Tuesday, September 23, 2008

Stage 1

What do you pack for this sort of thing anyway?

Sarah and I arrived at the start of the race on Thursday afternoon. After a quick hour spin on the trails of Buckwallow, we set up camp next door at the KOA and set about the task of packing up our bags for the three days of racing/volunteering. We each received a big red Crank the Shield duffle bag that would have to hold all our gear (clothes, sleeping bag/pillow, riding gear, spare parts, toiletries, etc.) It turned out we really didn't have to do this since Sarah found out in the morning that she could drive the truck each day. Still, it was a good exercise in order to prepare for some race down the road where I won't have that luxury. We woke up to fairly mild temperatures on Friday morning and made our way over to the start of the race. I got dressed and got the bike ready while Sarah went to her volunteer meeting, and then she was off on her way to Aid Station 1. This left me all alone with a bunch of Canadians for about half an hour before the rider's meeting and the start, but I was able to pass the time chatting with other racers (280 of us) gearing up for the big unknown. And I really mean the big unknown. Since this was the first running of the event, nobody knew what to expect (including the race directors). The gun went off right at 10:00 and the madness that is mountain bike racing began. The first 10 km. or so were on the same trails that Sarah and I had ridden the previous day. We just rode them all at a much faster pace. They were fairly technical with a lot of exposed rock and tight corners. After about 45 minutes of this fun, we shot out onto the road and made our way to the first ATV trail of the day. This area of Canada is known as the Canadian Shield (hence the name of the race) which means there really isn't a whole lot of dirt on the ground. Instead there is mostly exposed rock and hard clay. Since there is no dirt to speak of, any water that falls from the sky or springs from the ground pools instead of drains. This leads to one of the biggest challenges of the race: large, long, deep pools of muddy water that Canadian's affectionately refer to as bogs. Occasionally, you can ride your bike through them; but for the most part you have to dismount and carry your bike through knee to waist deep muddy water. Needless to say, after a while this gets to be a real b**ch. And so the rest of the first day's 80 km. were alternating sections of ATV/bog trails and dirt fire roads. You'd get a good steady pace going on the fire road sections and then BAM: back to the bogs. I was able to keep a pretty positive attitude about it since everyone was in the same boat. I was even joking with other racers about all the dismounting and remounting being good practice for cyclocross season. So anywho, after 4 hours and 38 minutes Stage 1 was in the books. From the finish, we had to ride about 7 km to Camp Kandalore where there was a nice bike wash station set up and Subway sandwiches waiting for us. After cleaning the bike and shoving some chow down the hatch, I retrieved my bag, went to my cabin, and set about finding a shower to rinse off some the nasty mud that was covering almost my entire body. After that Sarah and I were able to hang out for a little bit on the docks and have a beer before dinner. There was a brief awards ceremony for the top riders and a preview for Stage 2 after dinner. Since we were looking at an even longer day in the saddle for Stage 2, I hit the bunk before 9:00 for a little reading. I'm pretty sure I was asleep by 9:30 in order to rest up the next days adventure.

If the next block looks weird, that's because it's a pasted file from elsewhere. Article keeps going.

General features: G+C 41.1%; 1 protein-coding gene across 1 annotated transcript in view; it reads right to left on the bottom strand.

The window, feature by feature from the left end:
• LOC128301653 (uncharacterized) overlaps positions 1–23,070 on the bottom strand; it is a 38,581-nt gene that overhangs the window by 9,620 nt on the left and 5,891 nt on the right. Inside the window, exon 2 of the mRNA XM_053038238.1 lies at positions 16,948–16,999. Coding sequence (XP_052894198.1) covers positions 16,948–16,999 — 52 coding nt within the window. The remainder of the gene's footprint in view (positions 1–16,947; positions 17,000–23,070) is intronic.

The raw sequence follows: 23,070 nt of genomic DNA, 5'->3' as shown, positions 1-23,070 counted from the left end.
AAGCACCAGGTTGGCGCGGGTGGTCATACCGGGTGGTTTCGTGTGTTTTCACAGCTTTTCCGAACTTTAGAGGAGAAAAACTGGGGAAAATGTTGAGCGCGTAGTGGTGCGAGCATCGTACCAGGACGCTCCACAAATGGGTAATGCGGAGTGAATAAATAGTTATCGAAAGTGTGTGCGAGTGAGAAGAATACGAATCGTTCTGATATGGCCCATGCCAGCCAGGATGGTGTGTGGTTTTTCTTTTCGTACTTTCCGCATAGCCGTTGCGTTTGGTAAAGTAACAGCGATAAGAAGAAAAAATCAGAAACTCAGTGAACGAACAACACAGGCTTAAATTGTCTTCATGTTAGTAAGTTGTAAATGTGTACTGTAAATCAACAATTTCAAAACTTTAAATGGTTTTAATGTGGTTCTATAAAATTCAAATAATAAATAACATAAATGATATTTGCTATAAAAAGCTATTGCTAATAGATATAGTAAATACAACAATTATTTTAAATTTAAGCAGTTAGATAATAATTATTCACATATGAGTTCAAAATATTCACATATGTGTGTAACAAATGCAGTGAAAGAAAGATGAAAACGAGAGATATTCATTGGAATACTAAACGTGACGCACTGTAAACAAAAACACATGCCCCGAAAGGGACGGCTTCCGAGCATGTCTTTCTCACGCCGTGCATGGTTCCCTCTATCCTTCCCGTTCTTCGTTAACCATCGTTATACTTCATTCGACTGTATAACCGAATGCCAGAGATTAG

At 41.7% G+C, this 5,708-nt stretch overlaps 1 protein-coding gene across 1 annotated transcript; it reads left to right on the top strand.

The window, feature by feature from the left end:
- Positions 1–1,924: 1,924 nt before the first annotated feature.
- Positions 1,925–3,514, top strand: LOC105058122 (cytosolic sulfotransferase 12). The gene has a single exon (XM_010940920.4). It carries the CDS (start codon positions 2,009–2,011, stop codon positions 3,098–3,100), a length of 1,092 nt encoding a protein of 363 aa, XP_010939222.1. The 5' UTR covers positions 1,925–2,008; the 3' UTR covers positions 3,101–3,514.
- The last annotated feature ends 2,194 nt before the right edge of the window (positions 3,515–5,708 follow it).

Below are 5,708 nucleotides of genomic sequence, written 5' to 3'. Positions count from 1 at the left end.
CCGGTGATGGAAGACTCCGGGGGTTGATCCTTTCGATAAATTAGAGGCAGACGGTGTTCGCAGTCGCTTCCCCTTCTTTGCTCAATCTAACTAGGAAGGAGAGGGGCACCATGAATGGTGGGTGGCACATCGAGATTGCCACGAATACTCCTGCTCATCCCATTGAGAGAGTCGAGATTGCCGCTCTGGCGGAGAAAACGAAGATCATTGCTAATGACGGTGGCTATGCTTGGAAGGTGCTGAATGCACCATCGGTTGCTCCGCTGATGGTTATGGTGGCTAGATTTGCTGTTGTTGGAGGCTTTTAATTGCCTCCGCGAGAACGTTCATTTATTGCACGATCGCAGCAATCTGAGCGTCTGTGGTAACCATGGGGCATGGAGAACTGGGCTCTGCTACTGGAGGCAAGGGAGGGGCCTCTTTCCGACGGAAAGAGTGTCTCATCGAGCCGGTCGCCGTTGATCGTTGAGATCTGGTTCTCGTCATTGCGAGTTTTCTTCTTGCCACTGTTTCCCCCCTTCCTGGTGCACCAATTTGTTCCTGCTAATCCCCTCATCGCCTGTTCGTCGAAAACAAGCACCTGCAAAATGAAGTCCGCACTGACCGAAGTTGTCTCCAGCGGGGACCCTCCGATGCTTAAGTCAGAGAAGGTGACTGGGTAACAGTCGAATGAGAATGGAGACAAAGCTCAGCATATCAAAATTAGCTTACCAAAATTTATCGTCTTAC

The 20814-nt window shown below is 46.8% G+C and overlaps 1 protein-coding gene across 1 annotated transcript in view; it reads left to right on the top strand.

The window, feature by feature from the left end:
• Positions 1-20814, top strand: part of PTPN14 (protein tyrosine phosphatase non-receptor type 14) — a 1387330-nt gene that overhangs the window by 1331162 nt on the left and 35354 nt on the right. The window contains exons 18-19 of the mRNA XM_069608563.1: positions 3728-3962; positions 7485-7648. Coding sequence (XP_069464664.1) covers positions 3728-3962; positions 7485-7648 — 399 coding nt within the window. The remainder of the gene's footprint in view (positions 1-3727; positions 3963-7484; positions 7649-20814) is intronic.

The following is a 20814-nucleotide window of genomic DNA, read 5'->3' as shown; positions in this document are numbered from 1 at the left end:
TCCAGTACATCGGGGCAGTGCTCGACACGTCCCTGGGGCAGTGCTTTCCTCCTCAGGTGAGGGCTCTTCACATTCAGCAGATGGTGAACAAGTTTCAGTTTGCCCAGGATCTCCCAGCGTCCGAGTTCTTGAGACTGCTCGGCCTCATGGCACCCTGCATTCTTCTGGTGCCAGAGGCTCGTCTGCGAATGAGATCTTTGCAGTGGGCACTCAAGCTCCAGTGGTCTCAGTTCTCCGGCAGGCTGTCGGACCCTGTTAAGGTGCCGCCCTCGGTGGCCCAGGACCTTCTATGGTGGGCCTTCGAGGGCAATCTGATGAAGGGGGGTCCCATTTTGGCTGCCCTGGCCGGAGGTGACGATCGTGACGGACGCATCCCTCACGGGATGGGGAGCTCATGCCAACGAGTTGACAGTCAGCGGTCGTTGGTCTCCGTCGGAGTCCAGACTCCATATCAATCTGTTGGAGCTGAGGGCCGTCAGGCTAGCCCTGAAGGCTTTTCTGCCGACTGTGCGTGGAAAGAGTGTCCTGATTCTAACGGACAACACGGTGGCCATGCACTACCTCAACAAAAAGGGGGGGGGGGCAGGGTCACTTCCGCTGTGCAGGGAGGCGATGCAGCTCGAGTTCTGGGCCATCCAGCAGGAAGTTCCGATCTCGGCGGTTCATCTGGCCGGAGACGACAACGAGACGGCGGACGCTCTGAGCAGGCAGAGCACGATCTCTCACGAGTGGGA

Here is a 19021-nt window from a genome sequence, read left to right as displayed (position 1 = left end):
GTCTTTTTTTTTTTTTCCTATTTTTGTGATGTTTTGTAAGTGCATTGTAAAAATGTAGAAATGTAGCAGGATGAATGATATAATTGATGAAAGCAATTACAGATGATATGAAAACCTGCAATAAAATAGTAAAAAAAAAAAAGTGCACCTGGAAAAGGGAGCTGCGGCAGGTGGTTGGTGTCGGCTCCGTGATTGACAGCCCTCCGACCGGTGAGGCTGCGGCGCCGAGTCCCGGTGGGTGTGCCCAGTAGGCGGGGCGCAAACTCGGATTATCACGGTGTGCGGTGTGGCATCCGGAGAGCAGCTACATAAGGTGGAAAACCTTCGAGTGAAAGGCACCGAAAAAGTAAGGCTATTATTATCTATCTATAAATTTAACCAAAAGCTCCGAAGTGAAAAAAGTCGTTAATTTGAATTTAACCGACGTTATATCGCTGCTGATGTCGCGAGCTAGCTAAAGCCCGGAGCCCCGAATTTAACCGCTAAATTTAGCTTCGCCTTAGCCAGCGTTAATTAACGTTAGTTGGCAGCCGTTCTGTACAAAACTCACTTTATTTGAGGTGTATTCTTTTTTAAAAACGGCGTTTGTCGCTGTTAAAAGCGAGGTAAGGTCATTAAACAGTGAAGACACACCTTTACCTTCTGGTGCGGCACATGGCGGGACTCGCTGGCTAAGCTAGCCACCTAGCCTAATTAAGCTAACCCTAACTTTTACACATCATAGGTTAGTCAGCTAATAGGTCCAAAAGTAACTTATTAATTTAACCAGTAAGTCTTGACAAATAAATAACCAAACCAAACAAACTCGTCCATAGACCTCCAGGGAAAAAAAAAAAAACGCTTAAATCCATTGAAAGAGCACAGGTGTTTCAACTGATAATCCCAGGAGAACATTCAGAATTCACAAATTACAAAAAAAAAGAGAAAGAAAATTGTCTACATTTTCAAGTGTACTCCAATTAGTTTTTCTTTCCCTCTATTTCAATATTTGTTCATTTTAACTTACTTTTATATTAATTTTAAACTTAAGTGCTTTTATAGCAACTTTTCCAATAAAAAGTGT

Sarah volunteering at Aid Station 1.

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